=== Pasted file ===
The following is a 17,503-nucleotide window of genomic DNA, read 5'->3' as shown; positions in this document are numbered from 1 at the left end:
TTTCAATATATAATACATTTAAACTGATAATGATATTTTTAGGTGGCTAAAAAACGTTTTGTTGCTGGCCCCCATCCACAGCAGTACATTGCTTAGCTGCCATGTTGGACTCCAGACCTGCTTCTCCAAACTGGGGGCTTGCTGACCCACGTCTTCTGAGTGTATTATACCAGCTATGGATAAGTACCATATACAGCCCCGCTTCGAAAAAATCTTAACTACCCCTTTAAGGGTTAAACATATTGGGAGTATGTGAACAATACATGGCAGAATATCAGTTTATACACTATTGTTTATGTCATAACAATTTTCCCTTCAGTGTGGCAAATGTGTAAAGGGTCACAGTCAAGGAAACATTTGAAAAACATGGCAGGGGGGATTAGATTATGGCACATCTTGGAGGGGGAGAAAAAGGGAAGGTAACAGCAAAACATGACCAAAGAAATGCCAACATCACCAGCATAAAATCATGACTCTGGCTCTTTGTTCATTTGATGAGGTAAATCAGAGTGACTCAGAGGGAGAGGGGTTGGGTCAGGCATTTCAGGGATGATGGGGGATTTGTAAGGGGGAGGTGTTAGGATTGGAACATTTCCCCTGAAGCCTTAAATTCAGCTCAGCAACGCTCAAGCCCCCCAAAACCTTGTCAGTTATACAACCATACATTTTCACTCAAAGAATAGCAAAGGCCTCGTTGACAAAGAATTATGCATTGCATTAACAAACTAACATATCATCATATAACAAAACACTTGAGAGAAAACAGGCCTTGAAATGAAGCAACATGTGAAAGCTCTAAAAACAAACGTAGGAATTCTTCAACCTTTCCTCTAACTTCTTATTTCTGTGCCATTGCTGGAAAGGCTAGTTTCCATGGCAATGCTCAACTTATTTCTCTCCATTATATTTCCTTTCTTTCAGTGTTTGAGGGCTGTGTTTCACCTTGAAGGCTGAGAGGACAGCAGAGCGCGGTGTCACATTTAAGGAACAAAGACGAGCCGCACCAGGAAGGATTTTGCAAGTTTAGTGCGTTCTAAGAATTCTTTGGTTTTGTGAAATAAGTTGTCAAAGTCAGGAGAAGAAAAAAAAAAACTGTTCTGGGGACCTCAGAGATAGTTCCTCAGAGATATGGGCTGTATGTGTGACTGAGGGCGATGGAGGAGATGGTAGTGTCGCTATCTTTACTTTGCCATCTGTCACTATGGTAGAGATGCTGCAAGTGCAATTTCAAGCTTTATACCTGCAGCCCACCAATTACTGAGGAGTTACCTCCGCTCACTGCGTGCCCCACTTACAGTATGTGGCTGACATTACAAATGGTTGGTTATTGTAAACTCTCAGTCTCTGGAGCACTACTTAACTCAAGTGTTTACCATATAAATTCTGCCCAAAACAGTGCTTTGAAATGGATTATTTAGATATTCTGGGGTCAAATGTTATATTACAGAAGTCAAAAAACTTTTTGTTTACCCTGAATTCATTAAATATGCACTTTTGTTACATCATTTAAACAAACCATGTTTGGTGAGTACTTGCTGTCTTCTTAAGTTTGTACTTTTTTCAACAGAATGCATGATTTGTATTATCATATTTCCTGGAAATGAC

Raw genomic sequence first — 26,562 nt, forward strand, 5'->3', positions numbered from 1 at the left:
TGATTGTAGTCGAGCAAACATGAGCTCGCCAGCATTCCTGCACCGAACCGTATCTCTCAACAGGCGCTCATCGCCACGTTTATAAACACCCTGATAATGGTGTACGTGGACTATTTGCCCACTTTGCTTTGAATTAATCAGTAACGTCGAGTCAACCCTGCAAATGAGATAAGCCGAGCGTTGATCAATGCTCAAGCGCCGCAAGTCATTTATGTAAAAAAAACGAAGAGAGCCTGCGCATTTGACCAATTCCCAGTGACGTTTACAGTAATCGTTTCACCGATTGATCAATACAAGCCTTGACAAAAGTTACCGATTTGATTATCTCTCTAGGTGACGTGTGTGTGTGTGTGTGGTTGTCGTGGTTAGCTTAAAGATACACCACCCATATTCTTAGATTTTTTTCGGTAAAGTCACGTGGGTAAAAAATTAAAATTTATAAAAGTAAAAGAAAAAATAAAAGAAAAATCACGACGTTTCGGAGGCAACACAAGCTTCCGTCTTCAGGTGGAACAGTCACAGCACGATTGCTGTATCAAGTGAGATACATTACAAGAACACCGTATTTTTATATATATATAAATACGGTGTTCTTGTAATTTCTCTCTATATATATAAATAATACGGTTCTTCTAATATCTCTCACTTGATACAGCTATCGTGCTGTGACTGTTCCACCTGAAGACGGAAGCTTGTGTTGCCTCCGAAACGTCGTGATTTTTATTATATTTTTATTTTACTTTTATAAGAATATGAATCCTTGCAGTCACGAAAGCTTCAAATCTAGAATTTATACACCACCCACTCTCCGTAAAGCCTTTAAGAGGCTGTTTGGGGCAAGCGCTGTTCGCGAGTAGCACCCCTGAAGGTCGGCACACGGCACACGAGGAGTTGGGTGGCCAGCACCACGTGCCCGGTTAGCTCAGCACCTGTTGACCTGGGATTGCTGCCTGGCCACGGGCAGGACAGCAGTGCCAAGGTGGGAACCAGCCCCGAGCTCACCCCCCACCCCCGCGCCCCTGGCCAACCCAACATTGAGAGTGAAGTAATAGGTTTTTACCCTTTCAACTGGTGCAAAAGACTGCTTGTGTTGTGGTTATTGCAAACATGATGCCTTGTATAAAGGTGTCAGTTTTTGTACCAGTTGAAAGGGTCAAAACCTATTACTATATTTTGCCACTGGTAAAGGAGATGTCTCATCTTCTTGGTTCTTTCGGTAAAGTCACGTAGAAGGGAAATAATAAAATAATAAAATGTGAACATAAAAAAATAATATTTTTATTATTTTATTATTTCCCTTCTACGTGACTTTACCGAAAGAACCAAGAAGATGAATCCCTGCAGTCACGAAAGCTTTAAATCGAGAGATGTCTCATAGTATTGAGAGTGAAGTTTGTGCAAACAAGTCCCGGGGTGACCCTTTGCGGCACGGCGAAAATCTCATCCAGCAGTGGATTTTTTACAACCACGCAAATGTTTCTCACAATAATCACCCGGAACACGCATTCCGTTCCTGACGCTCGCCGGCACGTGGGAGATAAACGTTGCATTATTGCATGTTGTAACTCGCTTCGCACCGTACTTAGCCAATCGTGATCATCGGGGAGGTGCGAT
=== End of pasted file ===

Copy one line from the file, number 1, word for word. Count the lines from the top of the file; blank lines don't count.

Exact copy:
The following is a 17,503-nucleotide window of genomic DNA, read 5'->3' as shown; positions in this document are numbered from 1 at the left end: